Trade union Solidarity aims to mobilise taxpayers in protest campaign
Trade union Solidarity plans to launch a tax protest campaign against state owned enterprises and what it calls "tax plunderers".
Solidarity COO Dirk Hermann said in a statement on Sunday that it was "time that taxpayers turn to active and lawful tax protest. SA must discover the power of tax activism. We’ve already had a taste of it with the e-toll protest.
"Tax protest does not have to include the withholding of tax. Taxpayers can unite across traditional barriers, making use of legal instruments to call the state and tax plunderers to account.”
According to Hermann, taxpayers underestimate their power. Solidarity plans to mobilise thousands of taxpayers to get involved with the tax protest and to collect millions of rands through crowd funding.
SAA, Denel action
The series of planned actions would include an application for cash-strapped state owned airline SAA to be placed under business rescue. Herman said Solidarity wanted to bring the same case against SAA about a year ago, but SAA’s former CEO, Vuyani Jarana made several promises to the trade union and it desisted.
"These promises have not been met and Jarana has left. We must protect sustainable work at SAA. We saw at Denel what happens to employees if the wait on a business rescue application is too long," Herman said.
He said this would be the first time that a business rescue application was brought against a state-owned enterprise and was one of the most drastic actions taxpayers could take to protect their tax money. "The work of our members and taxpayers’ money in SAA is too valuable to allow the airline to crash down,” said Hermann.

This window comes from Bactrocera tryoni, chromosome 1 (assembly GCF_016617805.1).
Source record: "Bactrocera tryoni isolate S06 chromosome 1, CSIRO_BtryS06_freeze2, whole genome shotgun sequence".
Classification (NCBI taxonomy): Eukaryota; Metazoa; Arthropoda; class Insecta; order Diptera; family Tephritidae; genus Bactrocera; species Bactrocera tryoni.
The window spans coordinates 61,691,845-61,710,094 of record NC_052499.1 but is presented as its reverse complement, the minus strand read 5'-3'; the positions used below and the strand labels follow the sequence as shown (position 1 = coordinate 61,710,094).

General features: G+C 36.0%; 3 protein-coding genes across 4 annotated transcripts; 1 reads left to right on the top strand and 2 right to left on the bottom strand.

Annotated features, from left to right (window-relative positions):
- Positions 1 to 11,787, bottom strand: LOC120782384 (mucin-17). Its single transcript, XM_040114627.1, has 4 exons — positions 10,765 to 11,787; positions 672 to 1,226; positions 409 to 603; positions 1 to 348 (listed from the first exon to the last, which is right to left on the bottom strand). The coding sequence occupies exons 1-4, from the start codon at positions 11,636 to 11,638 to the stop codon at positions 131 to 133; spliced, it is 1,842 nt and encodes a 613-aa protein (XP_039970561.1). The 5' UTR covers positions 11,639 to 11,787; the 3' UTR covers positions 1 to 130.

Solidarity would also serve urgent court papers on struggling state-owned arms manufacturer Denel to force it to pay the state the unemployment insurance and tax contributions it has deducted from employees.
Solidarity said it had also started a process in terms of section 165 of the Companies Act to have mismanagement and corruption perpetrated by former Denel directors investigated with a view to their possible prosecution.
"A similar section 165 process will be followed in collaboration with (business organization) Sakeliga in respect of Eskom. This may have major implications for former Eskom directors such as (former Eskom CEO) Brian Molefe. Similar applications against other directors at other state-owned enterprises may follow," head of Solidarity Research Institute Connie Mulder said.
"Solidarity will also request advocate Gerrie Nel of AfriForum’s private prosecution unit to institute a private prosecution process against Molefe. This comes after the National Prosecuting Authority has not yet taken any steps against Molefe following Solidarity’s fraud charges against him."
Mulder said Solidarity and Molefe would also soon meet in the Constitutional Court about monies he said were owed to Solidarity after the court found in its favour that Molefe had unlawfully enriched himself from Eskom’s pension fund.